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Published on Tue, Jan 3, 2023 by Thibaud Maréchal

What does bitcoin custody look like today?

Secure bitcoin private key management is now critical for many private businesses, publicly-traded companies and individuals across the world who hold bitcoin. As of today, and considering a 75% market downturn since its all time high, roughly $405 billion worth of bitcoin is held in various ways.

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What does bitcoin custody look like today?

Secure bitcoin private key management is now critical for many private businesses, publicly-traded companies and individuals across the world who hold bitcoin. As of today, and considering a 75% market downturn since its all time high, roughly $405 billion worth of bitcoin is held in various ways. How does MicroStrategy hold its 130,000 BTC, worth approximately $2.2 billion? How secure is Grayscale’s bitcoin custodian holding 633 567 BTC, worth about $10.6 billion? What about the 65 publicly traded and private companies, ETFs and countries collectively holding 7.8% of all circulating bitcoins? How is custody risk managed?

Technologies such as bitcoin’s native multisignature (multisig) or other cryptographic schemes such as Shamir’s secret sharing (SSS) and multi-party computation (MPC) are generally employed. Most custody services are offered by trusted third parties as very few large organizations self-custody their bitcoins at the moment. 

Regulated custodians, professional services firms, fiduciaries, traditional banks, groups of attorneys and private businesses are specializing in what is now a maturing industry: bitcoin custody. Of course, many of these custodial service providers have generalized their offerings to tailor to the broader digital asset, cryptocurrencies, and colloquially shitcoin industries. While some discussions will gloss over shitcoin custodial service providers, the interest is exclusively around the technologies employed by, and security models related to, bitcoin key management. 

With employee turnover, risk of collusion, errors and omissions as well as outright fraud, small, medium and large businesses are exposed to new risks when holding bitcoin. Bitcoin is a bearer asset, so theft and losses are catastrophic and irrefutable. While custom insurance policies with bespoke coverage for private key management have been underwritten, capacity remains limited and material claim events inexistent. Most policies would cover pennies on the dollar in cases of claims for popular custodians, due to exclusions.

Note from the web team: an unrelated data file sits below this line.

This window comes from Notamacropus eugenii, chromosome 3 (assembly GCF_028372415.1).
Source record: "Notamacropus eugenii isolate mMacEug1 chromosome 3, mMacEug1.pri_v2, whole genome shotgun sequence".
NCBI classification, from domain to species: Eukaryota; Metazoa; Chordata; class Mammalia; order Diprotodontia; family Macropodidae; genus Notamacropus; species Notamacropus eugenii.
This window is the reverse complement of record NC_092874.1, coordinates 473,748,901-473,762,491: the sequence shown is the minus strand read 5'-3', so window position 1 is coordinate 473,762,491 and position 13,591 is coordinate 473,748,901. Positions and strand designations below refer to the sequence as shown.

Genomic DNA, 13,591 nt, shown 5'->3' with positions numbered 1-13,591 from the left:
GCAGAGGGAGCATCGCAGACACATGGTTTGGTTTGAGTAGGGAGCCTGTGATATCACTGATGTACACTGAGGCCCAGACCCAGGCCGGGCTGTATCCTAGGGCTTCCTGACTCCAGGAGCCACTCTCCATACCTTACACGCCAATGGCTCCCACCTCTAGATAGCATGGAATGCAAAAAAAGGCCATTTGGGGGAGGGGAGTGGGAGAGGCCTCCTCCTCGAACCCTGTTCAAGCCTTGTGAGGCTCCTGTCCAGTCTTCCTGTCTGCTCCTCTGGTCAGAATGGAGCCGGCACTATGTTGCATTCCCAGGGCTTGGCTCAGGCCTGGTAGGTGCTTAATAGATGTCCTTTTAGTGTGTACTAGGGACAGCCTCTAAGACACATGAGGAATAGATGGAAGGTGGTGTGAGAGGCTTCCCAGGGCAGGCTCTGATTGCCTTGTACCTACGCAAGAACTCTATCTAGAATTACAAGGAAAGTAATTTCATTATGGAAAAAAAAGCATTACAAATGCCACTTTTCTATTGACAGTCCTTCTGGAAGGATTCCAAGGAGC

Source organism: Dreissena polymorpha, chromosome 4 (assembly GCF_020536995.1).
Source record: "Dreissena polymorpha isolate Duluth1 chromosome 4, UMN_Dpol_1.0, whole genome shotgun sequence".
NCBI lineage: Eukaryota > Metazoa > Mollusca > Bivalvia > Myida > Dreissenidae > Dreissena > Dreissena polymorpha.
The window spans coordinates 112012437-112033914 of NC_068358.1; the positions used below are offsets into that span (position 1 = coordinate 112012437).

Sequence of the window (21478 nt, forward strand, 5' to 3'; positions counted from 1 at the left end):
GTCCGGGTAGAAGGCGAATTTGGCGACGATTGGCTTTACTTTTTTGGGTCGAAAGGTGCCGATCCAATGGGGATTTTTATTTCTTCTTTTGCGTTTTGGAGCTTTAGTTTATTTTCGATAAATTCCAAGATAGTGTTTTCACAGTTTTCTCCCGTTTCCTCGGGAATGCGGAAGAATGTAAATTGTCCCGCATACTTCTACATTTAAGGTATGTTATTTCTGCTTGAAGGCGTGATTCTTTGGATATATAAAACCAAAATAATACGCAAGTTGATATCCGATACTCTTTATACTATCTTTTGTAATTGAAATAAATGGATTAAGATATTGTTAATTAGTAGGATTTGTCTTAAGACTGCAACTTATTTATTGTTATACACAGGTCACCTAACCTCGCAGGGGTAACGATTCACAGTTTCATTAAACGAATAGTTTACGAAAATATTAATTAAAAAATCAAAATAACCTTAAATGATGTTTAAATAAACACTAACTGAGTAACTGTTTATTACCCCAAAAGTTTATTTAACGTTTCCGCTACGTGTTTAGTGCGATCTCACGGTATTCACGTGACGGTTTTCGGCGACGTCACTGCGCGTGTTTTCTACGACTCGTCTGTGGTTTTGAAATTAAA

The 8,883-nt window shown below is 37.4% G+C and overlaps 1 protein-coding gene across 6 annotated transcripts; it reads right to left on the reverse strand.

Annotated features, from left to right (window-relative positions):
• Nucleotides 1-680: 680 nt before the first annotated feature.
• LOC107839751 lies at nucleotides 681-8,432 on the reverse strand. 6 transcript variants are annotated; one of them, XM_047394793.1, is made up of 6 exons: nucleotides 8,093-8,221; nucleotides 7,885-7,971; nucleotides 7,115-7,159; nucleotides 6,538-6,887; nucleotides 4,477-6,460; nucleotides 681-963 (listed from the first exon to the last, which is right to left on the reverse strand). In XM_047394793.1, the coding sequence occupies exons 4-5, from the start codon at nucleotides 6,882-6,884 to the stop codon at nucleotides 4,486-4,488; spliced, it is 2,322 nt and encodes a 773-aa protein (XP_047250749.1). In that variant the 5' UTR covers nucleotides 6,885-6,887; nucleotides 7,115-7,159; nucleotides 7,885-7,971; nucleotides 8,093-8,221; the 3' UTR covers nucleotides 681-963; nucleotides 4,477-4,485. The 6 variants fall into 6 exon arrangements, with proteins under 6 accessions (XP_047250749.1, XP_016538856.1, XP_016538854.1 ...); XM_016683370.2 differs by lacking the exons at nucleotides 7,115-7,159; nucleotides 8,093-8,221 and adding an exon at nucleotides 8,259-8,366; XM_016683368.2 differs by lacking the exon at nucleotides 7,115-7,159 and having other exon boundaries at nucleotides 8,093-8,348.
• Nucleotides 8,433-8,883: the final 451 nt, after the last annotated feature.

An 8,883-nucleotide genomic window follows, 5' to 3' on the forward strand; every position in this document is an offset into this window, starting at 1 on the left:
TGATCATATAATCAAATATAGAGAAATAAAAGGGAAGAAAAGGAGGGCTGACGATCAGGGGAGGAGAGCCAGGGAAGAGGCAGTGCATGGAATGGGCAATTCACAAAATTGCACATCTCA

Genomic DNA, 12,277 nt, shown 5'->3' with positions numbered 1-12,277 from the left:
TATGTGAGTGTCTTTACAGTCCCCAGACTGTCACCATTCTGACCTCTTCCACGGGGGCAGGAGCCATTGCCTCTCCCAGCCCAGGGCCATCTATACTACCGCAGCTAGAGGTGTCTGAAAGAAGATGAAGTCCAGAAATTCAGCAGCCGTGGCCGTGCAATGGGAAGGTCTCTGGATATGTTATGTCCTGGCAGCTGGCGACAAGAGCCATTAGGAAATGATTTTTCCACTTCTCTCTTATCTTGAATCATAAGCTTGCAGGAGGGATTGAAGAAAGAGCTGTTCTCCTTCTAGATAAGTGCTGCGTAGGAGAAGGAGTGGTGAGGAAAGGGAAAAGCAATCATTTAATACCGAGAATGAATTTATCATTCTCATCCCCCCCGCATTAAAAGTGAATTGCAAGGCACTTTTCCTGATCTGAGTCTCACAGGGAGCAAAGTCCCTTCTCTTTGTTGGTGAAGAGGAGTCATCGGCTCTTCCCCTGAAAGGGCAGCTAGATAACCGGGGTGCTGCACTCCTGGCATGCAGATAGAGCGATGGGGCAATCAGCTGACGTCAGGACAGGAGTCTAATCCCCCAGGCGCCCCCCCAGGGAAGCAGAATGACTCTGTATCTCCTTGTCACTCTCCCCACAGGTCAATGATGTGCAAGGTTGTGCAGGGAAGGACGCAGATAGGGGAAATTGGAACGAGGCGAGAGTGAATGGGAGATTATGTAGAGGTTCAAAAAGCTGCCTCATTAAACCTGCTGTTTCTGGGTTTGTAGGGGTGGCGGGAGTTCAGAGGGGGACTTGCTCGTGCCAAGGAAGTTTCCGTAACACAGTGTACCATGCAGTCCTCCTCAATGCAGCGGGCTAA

Before talking about insurance, how should one assess different custody models? What are the different security models available? What technologies are currently used? What are each of their benefits and limitations? What are the inherent risks in each approach? 

In this brief article, we will attempt to explore the options available today for bitcoin custody.     

Scoping risks 

Security requirements for bitcoin custody are quite extensive in scope. The private key management life cycle involves different phases where keys are generated, backed up, stored and used for signing transactions. Security threats involve network-based intrusions, social engineering, hardware deficiencies, supply chain attacks, more sophisticated side channel attacks and the infamous 5$ wrench attack. 

External threats are numerous but internal vulnerabilities and personnel collusion are also remarkably usual in recent mainstream cases of theft and losses of bitcoin. Business continuity and disaster recovery procedures ought to be primary concerns for businesses holding bitcoin to mitigate and resolve security breaches consistently. Any custodian or custody technology provider should rigorously define the scope, severity and likelihood of vulnerabilities related to key management, with core concerns when it comes to the systems they run.

Core considerations

What are the main requirements related to managing private keys for a business? There are 5 essential considerations that should be taken into account. While that list is non-exhaustive, it is a good starting point for most large organizations looking to safely custody bitcoin. 


How are keys managed? Where are the single points of failure? Is cryptography used, battled tested, deployed in other large scale and mission-critical production systems or is it a custom implementation? How is trust managed? Does security rely on corporate policies or technology? Are hardware security modules used? How are whitelisting, rate limiters and authorized signers enforced? Are there any certifications and audits? How are proofs of reserves and proofs of solvencies conducted? Is the technology stack closed source or fully open source?


How important is fast and frequent processing of withdrawals? Are there manual procedures involved or is it fully automated? Do keys need to be online or is signing fully offline?


How is the key management infrastructure and policy logic deployed? Does it rely on cloud providers or is it on premises? Are KYC or video verifications for signing part of standard security checks?


Can a customer recover their funds independently? Is there vendor lock-in? Can bitcoin holdings be viewed in another system? 


How is training for personnel managed? Are there regular sanity and key health checks performed? Are the custodied bitcoin holdings accessible on dedicated hardware devices or via a web application? Are customers involved in the initialization of a custody account?

Technologies available

With most of the core concerns for bitcoin custody in mind, large scale custodians and custody infrastructure providers use various technologies deployed in their production systems to safeguard bitcoin holdings today. To clarify, a custodian has control and possession of funds, acting on behalf of a customer, usually in a highly regulated entity, while a custody infrastructure provider is solely responsible for licensing key management technology for other custodians.  

Multi Party Computation - MPC 

Appraised as an industry-shattering way to improve private key management, MPC is used in many large custodians such as Coinbase Custody, Fireblocks and PayPal’s Curv acquisition. Grayscale is relying on Coinbase Custody, which puts a significant amount of their customers’ assets protected by MPC today though exact figures remain unknown. MPC claims to remove single points of failure in traditional key management schemes as a private key is broken up into shares, encrypted, and divided among multiple parties. Each party holding a share can independently compute their part of the private key to sign a transaction without revealing the encryption to the other parties.